UK Budget 2021: Rishi's route to recovery
UK Budget 2021: Rishi's route to recovery
Keith Wade, Chief Economist & Strategist:
“An ambitious chancellor set out his plans not just for the near term recovery, but also to meet the government’s promises of levelling up the economic geography of the UK and to repair the public finances over the medium term. It was a budget to take us through the pandemic and beyond.
“We knew that the furlough scheme would be extended for another six months, but Chancellor Rishi Sunak is extending all the support made available during the pandemic including the stamp duty holiday on property, the lower rate on VAT and business rate relief. He is also adding a new restart grant of £5 billion from April. Meanwhile, he is freezing all duties on fuel and alcohol for the fiscal year. These measures will gradually be tapered as the economy normalises but overall the chancellor is adding more stimulus in the near term.
“We would see this as a reaction to the longer-than-expected lockdown which will hold back recovery in 2021 before stronger growth comes through next year. The official growth forecast for 2021 is downgraded to 4%, but the Office for Budget Responsibility now expects this to be followed by a booming 7.3% in 2022.
“The fiscal consolidation comes later and is led by a rise in corporation tax from 19% to 25%. This is a significant move and almost identical to the 26% proposed by the then hard left Labour party which lost the last general election. Alongside this the chancellor is planning to freeze all tax brackets for households. Penned in by his party’s promise not to raise taxes in the election manifesto, Chancellor Sunak is relying on that favourite stealth tax, fiscal drag.
“So fiscal consolidation is coming, but the can has been kicked down the road. In the meantime, along with the Covid relief measures, the chancellor is throwing as many goodies at business as possible: he also announced enhanced tax allowances (“super deductions”) along with subsidised training and software for firms.
“This means that the UK will run large deficits in the near term of just over 10% GDP in 2021/22 and 4.5% in 2022/23. Further falls are projected but by then the government will have turned its attention to the 2024 general election so any fiscal tightening will be off the agenda. The economic and political cycles are truly out of line for this government, meaning there is little likelihood of hitting those medium term targets.”
Rory Bateman, Head of Equities:
“For small and mid-sized UK companies, Sunak’s budget should be very welcome. His clear intention is to ensure the economy recovers strongly and although corporate tax rates are set to rise in April 2023, British businesses will continue to benefit from low rates, as well as generous business investment tax relief.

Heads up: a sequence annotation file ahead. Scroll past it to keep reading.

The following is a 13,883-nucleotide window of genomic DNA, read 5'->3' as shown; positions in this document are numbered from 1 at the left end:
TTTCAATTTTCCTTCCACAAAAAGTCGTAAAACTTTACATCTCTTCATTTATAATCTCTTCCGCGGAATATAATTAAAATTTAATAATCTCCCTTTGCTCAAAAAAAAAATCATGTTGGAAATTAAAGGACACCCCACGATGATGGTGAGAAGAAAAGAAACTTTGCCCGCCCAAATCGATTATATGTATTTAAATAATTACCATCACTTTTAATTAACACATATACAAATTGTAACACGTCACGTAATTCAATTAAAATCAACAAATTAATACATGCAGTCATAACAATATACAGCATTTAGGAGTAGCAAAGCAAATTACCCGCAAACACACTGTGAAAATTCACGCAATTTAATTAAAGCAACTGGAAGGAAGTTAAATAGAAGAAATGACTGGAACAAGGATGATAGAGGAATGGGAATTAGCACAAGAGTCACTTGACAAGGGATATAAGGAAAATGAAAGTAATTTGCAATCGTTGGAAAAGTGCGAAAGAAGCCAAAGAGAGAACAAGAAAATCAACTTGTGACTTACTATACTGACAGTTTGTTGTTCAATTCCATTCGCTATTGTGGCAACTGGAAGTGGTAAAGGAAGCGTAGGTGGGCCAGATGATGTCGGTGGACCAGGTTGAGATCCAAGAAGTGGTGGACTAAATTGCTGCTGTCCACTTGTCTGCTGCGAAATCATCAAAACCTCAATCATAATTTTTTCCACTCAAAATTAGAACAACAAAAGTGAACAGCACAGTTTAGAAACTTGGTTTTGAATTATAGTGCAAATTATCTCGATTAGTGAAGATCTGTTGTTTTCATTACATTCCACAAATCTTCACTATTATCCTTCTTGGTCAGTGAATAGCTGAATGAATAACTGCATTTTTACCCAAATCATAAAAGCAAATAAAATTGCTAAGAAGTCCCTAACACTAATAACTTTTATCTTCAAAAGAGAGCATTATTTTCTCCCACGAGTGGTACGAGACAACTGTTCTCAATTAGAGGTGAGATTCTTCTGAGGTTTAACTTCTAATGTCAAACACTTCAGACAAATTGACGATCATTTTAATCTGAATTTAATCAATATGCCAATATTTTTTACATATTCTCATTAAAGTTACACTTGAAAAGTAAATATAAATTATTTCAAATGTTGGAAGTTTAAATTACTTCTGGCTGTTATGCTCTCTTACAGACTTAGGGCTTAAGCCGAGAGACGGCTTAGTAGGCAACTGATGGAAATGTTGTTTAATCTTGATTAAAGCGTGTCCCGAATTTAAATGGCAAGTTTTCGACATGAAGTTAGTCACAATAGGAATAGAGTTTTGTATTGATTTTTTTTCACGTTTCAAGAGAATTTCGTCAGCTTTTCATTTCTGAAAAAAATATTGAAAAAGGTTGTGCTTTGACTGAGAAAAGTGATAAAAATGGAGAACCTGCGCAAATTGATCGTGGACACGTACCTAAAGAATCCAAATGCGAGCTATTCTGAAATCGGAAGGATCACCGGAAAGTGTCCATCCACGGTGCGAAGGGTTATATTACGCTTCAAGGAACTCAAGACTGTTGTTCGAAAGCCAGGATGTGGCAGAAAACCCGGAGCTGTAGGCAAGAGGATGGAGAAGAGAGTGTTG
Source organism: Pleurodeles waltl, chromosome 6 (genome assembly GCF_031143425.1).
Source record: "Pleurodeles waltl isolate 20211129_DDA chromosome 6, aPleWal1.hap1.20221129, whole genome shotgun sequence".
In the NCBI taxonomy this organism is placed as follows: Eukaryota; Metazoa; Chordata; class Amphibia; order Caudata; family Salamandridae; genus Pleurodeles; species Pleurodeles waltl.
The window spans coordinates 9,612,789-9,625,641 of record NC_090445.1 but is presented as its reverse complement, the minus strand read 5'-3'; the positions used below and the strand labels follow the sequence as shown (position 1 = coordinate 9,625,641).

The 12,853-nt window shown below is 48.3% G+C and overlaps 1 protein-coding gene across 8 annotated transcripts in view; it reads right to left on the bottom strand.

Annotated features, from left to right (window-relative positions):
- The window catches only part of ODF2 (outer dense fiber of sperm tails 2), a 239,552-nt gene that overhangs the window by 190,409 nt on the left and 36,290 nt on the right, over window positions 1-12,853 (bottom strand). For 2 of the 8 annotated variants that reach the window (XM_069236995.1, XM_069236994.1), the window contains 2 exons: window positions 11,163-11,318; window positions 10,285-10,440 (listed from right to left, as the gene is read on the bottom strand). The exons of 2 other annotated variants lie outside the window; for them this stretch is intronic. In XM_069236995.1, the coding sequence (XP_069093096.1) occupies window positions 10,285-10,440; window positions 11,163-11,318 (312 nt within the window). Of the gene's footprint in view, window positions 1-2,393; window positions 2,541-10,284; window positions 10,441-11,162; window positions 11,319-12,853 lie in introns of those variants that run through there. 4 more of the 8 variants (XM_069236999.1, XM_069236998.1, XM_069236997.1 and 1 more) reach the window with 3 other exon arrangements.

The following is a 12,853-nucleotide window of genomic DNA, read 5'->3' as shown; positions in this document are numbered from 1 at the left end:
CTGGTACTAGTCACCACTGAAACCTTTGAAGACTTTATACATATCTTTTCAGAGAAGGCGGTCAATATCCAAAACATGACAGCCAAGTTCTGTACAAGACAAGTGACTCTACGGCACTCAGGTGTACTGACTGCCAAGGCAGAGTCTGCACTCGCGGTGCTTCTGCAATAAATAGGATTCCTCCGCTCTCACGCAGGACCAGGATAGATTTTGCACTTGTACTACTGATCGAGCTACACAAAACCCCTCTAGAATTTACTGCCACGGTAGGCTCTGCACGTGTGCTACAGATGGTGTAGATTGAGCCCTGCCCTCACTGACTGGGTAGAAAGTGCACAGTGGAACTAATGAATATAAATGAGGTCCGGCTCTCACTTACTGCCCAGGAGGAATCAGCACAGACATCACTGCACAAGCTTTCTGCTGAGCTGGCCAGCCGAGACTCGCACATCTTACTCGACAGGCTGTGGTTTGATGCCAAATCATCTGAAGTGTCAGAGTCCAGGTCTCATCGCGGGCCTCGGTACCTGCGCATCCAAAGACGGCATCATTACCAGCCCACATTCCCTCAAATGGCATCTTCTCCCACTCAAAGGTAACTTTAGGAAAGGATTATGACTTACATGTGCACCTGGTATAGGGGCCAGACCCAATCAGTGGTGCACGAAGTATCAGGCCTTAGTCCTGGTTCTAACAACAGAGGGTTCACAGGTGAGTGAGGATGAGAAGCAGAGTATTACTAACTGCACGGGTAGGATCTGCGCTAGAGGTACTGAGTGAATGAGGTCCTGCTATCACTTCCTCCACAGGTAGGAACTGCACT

“Portfolios with high levels of exposure to industrials and construction look really well positioned given the help provided to the housing market through the stamp duty holiday extension and the new mortgage guarantee scheme, both of which should help stimulate housing market activity
“A number of companies will benefit from these government initiatives as the construction and repair, maintenance and improvement market strengthens through the recovery. In addition, the UK Infrastructure Bank will provide capital and government guarantees totalling £22bn to further boost these areas, as well as specifically providing funding for high-growth start-ups.
“Business investment is a key theme of the budget, with tax relief benefits of £25bn over the next two years designed to ‘spur investment’. We are particularly excited about the benefits of this relief to UK software companies and SMEs. For example, the government is expected to cover half the costs of approved software up to £5k which should benefit our learning technology and artificial intelligence companies.
“Confirmation was given that the furlough scheme will be extended to September 2021, although businesses will be asked to make contributions of 10% in July and 20% in August as the scheme is phased out. While this latter nuance was unexpected, the net effect should continue to alleviate pressure on the UK’s unemployment rate, which should be positive for equity market sentiment. Many consumer companies can now see the light at the end of the tunnel and we expect pent-up demand to come through.
“While the overall effects of the budget are positive, we should of course recognise that British companies have faced unprecedented difficulties over the last year and we continue to see excellent opportunities for investment. Increased activity in the IPO market and companies coming to market for equity capital is a sign of confidence about the future growth prospects ahead.”
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